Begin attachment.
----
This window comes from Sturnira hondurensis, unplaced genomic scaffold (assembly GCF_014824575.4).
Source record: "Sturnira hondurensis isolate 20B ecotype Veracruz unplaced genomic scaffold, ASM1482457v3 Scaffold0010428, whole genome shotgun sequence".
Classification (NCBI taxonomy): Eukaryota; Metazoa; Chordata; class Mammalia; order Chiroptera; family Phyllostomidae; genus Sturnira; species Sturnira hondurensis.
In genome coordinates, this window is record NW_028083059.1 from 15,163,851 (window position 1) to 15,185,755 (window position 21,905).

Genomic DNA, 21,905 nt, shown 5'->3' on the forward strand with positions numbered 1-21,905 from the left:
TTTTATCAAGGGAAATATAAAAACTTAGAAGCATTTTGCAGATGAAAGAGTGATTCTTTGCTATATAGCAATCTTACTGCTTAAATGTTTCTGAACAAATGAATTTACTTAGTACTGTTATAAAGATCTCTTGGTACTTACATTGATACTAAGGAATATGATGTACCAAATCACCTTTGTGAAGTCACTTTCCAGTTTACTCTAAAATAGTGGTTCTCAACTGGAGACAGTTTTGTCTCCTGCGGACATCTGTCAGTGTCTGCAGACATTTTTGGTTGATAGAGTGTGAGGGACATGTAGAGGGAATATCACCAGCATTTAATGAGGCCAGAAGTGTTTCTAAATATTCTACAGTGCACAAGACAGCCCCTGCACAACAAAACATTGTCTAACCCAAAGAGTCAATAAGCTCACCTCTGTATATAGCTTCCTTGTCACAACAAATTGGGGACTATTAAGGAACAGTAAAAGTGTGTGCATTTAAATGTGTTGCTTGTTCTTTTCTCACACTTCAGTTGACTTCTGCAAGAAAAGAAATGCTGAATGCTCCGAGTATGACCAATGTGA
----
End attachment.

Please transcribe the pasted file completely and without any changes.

This window comes from Sturnira hondurensis, unplaced genomic scaffold (assembly GCF_014824575.4).
Source record: "Sturnira hondurensis isolate 20B ecotype Veracruz unplaced genomic scaffold, ASM1482457v3 Scaffold0010428, whole genome shotgun sequence".
Classification (NCBI taxonomy): Eukaryota; Metazoa; Chordata; class Mammalia; order Chiroptera; family Phyllostomidae; genus Sturnira; species Sturnira hondurensis.
In genome coordinates, this window is record NW_028083059.1 from 15,163,851 (window position 1) to 15,185,755 (window position 21,905).

Genomic DNA, 21,905 nt, shown 5'->3' on the forward strand with positions numbered 1-21,905 from the left:
TTTTATCAAGGGAAATATAAAAACTTAGAAGCATTTTGCAGATGAAAGAGTGATTCTTTGCTATATAGCAATCTTACTGCTTAAATGTTTCTGAACAAATGAATTTACTTAGTACTGTTATAAAGATCTCTTGGTACTTACATTGATACTAAGGAATATGATGTACCAAATCACCTTTGTGAAGTCACTTTCCAGTTTACTCTAAAATAGTGGTTCTCAACTGGAGACAGTTTTGTCTCCTGCGGACATCTGTCAGTGTCTGCAGACATTTTTGGTTGATAGAGTGTGAGGGACATGTAGAGGGAATATCACCAGCATTTAATGAGGCCAGAAGTGTTTCTAAATATTCTACAGTGCACAAGACAGCCCCTGCACAACAAAACATTGTCTAACCCAAAGAGTCAATAAGCTCACCTCTGTATATAGCTTCCTTGTCACAACAAATTGGGGACTATTAAGGAACAGTAAAAGTGTGTGCATTTAAATGTGTTGCTTGTTCTTTTCTCACACTTCAGTTGACTTCTGCAAGAAAAGAAATGCTGAATGCTCCGAGTATGACCAATGTGA